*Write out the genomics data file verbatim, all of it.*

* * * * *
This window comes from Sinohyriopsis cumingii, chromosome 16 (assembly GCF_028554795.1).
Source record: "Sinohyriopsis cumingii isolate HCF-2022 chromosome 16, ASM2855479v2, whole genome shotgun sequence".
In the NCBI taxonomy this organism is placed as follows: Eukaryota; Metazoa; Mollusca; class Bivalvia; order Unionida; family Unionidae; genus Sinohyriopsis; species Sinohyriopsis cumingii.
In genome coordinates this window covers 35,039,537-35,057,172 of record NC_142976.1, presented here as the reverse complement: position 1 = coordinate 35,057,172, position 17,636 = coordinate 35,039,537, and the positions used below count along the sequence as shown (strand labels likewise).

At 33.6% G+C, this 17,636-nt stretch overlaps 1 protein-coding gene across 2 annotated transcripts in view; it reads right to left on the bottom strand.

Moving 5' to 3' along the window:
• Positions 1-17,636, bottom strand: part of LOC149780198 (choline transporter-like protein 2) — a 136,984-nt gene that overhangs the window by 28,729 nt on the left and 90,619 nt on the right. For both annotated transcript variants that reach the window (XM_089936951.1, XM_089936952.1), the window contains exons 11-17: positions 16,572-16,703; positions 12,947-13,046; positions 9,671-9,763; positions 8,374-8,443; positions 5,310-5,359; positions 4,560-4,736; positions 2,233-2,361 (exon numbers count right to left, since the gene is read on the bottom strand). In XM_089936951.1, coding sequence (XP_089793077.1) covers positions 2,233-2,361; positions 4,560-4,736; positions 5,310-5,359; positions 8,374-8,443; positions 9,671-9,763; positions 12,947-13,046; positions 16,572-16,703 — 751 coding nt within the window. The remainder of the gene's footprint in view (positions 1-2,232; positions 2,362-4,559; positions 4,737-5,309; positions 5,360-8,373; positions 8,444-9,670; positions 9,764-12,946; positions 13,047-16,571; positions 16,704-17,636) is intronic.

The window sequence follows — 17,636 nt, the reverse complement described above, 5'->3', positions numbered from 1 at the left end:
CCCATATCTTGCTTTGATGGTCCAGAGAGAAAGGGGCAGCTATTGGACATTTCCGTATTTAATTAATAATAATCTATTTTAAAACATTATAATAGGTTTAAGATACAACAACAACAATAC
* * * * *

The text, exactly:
This window comes from Sinohyriopsis cumingii, chromosome 16 (assembly GCF_028554795.1).
Source record: "Sinohyriopsis cumingii isolate HCF-2022 chromosome 16, ASM2855479v2, whole genome shotgun sequence".
In the NCBI taxonomy this organism is placed as follows: Eukaryota; Metazoa; Mollusca; class Bivalvia; order Unionida; family Unionidae; genus Sinohyriopsis; species Sinohyriopsis cumingii.
In genome coordinates this window covers 35,039,537-35,057,172 of record NC_142976.1, presented here as the reverse complement: position 1 = coordinate 35,057,172, position 17,636 = coordinate 35,039,537, and the positions used below count along the sequence as shown (strand labels likewise).

At 33.6% G+C, this 17,636-nt stretch overlaps 1 protein-coding gene across 2 annotated transcripts in view; it reads right to left on the bottom strand.

Moving 5' to 3' along the window:
• Positions 1-17,636, bottom strand: part of LOC149780198 (choline transporter-like protein 2) — a 136,984-nt gene that overhangs the window by 28,729 nt on the left and 90,619 nt on the right. For both annotated transcript variants that reach the window (XM_089936951.1, XM_089936952.1), the window contains exons 11-17: positions 16,572-16,703; positions 12,947-13,046; positions 9,671-9,763; positions 8,374-8,443; positions 5,310-5,359; positions 4,560-4,736; positions 2,233-2,361 (exon numbers count right to left, since the gene is read on the bottom strand). In XM_089936951.1, coding sequence (XP_089793077.1) covers positions 2,233-2,361; positions 4,560-4,736; positions 5,310-5,359; positions 8,374-8,443; positions 9,671-9,763; positions 12,947-13,046; positions 16,572-16,703 — 751 coding nt within the window. The remainder of the gene's footprint in view (positions 1-2,232; positions 2,362-4,559; positions 4,737-5,309; positions 5,360-8,373; positions 8,444-9,670; positions 9,764-12,946; positions 13,047-16,571; positions 16,704-17,636) is intronic.

The window sequence follows — 17,636 nt, the reverse complement described above, 5'->3', positions numbered from 1 at the left end:
CCCATATCTTGCTTTGATGGTCCAGAGAGAAAGGGGCAGCTATTGGACATTTCCGTATTTAATTAATAATAATCTATTTTAAAACATTATAATAGGTTTAAGATACAACAACAACAATAC